Bloggers who write product reviews are now being required to disclose any advertising connections, including whether or not a blogger has gotten free product samples. This is a new Federal Trade Commission rule set to become effective December 1, as reported this week by the New York Times. You can read the article here.

This presumably includes the outdoor media, of course, and bloggers such as myself. All in all, I think it’s a good thing. There are a lot of online hacks out there who would push their mother–and their own ethics– under a bus for the sake of a free fishing rod or reel. So the new FTC rule should help readers separate wheat from chaff when it comes to content.

Not a few readers are very cynical about this sort of thing. I occasionally hear from someone who accuses me of writing a favorable product review solely to support an advertiser. First of all, most of the companies whose products I review aren’t advertisers in the first place, so the question is moot. But even advertisers’ products get straight-up reviews–good, bad, or indifferent–here and elsewhere in Field &S tream.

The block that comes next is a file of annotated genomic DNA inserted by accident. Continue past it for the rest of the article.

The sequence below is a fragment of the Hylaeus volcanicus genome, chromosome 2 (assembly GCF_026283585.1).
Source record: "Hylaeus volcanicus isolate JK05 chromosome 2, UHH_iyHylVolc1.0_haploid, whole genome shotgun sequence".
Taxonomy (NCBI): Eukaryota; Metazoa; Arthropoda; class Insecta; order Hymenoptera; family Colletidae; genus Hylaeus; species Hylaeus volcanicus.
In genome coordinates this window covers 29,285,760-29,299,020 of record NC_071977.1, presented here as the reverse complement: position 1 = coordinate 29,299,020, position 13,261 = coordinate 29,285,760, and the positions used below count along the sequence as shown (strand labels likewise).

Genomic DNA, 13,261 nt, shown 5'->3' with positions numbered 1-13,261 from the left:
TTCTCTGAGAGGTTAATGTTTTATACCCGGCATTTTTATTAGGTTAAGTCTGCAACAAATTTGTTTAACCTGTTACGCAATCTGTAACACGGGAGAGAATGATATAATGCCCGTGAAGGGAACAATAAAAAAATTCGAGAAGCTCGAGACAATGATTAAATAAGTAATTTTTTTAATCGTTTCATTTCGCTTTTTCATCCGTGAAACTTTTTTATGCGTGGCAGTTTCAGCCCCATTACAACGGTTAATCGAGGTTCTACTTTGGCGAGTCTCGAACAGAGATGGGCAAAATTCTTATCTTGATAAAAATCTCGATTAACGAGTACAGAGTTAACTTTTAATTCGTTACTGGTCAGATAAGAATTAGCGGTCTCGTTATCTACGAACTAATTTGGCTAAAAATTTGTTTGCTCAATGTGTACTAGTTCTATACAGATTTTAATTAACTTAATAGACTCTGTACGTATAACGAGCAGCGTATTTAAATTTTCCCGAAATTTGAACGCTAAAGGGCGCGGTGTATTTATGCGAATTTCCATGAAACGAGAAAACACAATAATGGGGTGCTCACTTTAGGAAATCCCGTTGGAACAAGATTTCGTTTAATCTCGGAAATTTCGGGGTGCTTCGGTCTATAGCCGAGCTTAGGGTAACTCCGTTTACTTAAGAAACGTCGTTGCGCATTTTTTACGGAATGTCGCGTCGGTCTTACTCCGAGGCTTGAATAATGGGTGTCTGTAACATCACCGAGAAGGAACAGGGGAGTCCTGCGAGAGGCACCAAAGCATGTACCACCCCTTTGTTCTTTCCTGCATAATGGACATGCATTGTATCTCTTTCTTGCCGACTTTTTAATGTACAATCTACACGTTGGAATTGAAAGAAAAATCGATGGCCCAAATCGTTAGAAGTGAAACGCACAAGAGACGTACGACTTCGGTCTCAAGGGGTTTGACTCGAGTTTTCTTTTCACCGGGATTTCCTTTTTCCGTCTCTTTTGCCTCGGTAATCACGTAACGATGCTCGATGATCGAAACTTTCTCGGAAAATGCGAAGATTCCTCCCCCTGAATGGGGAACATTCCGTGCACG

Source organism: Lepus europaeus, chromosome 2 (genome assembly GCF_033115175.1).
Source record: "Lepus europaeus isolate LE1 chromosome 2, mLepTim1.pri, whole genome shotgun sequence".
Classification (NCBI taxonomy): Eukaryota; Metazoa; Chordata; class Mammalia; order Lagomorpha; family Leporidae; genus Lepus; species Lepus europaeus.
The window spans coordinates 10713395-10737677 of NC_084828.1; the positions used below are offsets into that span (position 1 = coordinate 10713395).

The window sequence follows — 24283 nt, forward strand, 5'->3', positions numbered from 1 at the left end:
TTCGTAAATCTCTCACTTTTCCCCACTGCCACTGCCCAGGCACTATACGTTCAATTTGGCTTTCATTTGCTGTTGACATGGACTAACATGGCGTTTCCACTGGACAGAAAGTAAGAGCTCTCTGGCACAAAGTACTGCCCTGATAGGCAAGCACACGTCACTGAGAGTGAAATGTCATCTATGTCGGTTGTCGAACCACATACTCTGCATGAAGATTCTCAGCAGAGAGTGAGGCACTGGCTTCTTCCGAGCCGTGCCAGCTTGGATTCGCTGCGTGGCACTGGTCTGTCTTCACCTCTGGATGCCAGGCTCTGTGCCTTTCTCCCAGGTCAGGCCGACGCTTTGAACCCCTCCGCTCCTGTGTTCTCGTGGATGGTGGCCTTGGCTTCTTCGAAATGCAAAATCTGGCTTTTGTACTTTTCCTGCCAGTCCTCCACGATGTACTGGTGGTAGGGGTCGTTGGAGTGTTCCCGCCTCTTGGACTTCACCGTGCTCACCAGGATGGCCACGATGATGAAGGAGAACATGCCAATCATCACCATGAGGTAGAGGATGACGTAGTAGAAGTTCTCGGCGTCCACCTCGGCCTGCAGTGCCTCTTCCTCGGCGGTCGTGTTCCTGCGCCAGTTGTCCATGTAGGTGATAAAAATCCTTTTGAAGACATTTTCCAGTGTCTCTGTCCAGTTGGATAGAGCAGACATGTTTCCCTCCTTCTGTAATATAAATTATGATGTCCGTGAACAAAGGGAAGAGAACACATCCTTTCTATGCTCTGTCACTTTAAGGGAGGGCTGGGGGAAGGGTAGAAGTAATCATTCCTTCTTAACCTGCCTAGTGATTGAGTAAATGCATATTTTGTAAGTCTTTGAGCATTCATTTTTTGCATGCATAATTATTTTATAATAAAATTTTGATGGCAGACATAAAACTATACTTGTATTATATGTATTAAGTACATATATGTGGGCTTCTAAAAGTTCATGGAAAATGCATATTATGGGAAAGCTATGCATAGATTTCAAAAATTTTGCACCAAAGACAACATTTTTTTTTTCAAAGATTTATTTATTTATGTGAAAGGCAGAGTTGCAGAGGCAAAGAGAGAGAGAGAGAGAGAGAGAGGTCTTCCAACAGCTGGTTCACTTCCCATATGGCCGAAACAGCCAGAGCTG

That’s called credibility. Both advertisers and the general reading public respect credibility. As a professional journalist, credibility is what I strive for every working day. Reporting fairly, without fear or favor, has been the essence of a long career.

That’s why I’m not on the so-called pro staff of any tackle companies. It’s why I don’t do public relations work on the side. And it’s why I’ve never worked as a paid consultant to a tackle or lure company while writing at the same time.

Yes, I sometimes get free tackle samples, and sometimes I review them. I could not possibly afford to buy all the stuff I write about. But whatever obligations I have aren’t delivered by United Parcel Service. They come of a journalist’s sense of ethics, of a long habit of saying exactly what I think about anything, and they bring–among other things–a restful sleep each and every night.